“Cyber liability continues to be an area where many social service and nonprofit organizations remain uninsured or underinsured,” says Hale. “Many do not think they have an exposure in this area, but any that are processing donations, handling client information, or even circulating a newsletter with donor information can be at risk.
“Nonprofit accounts need to conduct a thorough review of their operations to determine what information is stored, how it is protected and who has access to it.”
“Cyber insurance should be a required coverage,” says Brad Storey, vice president of Irwin Siegel’s risk management division. “The pandemic clearly magnified that as remote work will continue to be a reality in the future.”
Peterson adds that small nonprofits often do not have coverage they need for directors and officers and for employment practices liability. “Most of them can get by without employment practices coverage, but it is recommended they always have the board covered,” she says. “Larger nonprofits are usually fully insured because savvy agents make sure their clients have no gaps in coverage.”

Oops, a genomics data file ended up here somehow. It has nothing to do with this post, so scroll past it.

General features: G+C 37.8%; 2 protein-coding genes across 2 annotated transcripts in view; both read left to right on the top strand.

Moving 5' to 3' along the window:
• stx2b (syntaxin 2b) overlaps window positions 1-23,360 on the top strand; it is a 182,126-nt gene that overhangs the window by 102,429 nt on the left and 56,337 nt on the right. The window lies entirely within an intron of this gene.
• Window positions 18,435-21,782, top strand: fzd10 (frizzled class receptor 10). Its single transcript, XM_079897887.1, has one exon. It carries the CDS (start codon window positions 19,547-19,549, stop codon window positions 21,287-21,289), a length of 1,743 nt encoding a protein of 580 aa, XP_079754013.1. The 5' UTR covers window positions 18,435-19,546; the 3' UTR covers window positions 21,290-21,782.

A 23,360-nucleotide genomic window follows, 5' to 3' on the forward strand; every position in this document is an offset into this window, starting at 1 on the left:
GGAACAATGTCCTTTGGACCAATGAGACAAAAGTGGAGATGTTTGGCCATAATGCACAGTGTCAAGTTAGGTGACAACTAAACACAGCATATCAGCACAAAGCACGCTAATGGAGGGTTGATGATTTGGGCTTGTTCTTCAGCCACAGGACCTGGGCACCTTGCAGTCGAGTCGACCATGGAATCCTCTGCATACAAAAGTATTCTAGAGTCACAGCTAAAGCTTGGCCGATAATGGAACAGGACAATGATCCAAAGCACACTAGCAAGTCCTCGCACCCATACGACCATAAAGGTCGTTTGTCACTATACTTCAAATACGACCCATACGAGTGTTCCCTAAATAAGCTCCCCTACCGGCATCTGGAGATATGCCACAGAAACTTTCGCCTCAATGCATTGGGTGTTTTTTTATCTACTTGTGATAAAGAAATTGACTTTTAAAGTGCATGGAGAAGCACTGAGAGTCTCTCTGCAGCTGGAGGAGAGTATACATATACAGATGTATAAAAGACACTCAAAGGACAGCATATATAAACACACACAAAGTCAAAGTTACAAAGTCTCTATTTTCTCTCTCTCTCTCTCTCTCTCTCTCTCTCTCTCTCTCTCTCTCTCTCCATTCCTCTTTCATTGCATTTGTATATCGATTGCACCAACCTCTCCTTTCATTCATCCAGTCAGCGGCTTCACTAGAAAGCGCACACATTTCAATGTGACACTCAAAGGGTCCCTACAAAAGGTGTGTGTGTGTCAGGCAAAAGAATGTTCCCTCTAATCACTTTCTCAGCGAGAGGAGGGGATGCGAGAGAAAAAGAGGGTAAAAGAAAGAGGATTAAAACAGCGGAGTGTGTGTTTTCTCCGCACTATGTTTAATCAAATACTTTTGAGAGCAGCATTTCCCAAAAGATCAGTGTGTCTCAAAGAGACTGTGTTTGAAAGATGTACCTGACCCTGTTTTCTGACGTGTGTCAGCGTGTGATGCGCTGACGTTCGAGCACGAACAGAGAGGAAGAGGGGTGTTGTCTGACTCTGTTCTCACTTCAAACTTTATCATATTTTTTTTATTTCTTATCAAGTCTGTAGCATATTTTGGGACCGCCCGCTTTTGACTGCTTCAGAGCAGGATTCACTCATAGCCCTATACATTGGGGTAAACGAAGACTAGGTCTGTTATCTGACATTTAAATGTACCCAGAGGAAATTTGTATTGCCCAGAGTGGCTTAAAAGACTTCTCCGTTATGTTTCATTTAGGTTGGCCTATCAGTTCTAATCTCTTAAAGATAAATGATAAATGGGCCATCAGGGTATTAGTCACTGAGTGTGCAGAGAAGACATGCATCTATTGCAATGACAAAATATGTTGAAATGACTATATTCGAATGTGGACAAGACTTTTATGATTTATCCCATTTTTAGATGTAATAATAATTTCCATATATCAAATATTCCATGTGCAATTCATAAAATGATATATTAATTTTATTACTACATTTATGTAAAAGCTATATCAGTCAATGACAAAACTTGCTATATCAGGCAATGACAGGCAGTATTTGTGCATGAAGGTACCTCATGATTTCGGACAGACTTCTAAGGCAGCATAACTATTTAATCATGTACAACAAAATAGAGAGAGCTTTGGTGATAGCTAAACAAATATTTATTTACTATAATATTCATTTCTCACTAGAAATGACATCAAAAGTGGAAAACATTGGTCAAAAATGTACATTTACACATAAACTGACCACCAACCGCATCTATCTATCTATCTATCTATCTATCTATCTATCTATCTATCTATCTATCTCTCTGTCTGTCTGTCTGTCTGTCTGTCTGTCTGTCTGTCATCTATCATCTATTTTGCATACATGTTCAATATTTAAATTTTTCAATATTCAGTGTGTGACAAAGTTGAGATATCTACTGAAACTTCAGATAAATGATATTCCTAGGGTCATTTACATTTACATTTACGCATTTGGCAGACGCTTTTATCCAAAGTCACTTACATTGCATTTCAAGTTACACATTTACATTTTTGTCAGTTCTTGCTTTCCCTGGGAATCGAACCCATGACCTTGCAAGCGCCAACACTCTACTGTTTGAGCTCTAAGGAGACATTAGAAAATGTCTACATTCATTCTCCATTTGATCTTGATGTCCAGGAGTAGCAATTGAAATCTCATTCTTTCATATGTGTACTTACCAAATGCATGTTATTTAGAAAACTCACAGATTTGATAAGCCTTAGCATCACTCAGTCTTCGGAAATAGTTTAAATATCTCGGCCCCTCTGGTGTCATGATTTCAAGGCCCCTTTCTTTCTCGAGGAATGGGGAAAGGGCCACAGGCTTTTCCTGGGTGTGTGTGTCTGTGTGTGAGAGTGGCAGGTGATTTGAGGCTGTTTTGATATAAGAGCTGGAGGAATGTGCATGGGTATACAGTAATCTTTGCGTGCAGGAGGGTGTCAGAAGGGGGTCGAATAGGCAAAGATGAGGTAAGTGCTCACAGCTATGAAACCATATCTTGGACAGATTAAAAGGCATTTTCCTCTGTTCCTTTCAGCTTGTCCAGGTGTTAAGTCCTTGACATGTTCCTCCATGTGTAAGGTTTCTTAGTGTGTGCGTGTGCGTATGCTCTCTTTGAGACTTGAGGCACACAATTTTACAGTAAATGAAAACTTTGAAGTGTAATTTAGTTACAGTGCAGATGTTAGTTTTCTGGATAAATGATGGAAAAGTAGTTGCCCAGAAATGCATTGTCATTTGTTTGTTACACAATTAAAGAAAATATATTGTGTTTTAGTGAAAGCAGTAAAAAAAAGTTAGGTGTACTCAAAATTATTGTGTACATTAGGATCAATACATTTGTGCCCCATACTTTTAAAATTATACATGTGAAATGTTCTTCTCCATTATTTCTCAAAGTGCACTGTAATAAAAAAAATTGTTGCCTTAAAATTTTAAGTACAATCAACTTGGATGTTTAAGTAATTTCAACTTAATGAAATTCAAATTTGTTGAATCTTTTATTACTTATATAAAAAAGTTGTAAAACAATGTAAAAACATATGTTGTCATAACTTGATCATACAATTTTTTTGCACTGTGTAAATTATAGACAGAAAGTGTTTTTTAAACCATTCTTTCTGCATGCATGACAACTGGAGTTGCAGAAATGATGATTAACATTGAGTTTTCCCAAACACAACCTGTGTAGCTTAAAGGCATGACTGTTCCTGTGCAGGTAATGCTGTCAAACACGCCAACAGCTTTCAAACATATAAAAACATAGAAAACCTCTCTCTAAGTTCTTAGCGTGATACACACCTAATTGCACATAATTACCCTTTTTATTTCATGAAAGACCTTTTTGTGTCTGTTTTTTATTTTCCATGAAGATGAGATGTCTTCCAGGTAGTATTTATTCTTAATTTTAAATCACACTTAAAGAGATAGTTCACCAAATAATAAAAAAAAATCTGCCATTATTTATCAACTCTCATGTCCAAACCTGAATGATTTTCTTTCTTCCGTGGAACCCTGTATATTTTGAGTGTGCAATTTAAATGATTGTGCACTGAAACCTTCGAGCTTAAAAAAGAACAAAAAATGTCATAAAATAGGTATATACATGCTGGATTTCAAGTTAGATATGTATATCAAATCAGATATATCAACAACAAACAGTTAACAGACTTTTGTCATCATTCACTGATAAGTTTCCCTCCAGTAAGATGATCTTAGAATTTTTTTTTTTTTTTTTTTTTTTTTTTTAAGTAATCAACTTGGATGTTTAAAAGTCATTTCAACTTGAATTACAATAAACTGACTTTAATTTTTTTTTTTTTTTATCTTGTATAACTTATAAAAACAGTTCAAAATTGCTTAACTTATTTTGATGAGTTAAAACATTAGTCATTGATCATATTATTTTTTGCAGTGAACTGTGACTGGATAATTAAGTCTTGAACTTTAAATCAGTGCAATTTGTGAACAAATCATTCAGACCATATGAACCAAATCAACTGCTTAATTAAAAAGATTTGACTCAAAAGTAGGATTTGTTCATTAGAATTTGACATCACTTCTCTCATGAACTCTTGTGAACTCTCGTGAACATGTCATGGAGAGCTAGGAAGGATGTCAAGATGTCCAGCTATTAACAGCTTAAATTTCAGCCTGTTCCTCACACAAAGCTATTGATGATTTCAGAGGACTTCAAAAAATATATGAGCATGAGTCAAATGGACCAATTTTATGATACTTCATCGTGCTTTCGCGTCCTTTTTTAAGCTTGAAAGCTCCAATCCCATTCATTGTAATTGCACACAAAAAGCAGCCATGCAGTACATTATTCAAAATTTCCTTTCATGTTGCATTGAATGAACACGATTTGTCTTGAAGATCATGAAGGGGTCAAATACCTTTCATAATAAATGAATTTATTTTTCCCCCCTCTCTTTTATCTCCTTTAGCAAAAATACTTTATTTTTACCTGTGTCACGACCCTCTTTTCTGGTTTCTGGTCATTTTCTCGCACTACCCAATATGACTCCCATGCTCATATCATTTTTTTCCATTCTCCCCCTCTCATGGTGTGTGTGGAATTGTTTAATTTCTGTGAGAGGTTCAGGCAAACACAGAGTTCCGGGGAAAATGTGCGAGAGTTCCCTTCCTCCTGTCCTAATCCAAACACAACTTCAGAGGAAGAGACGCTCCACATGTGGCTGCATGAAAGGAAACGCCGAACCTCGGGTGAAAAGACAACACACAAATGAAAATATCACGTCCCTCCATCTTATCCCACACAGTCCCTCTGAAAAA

As things reopen
As the pandemic wanes and the nation reopens, virtually every enterprise—for-profit and nonprofit—will be fundamentally reexamining its mission and market.
“As we reopen, nonprofit organizations are going to struggle financially for some time,” says Peterson. “Some services will be limited or discontinued because of low community participation, or for other reasons. Agents and brokers can advise their clients about proceeding with services they do well and identifying new opportunities.”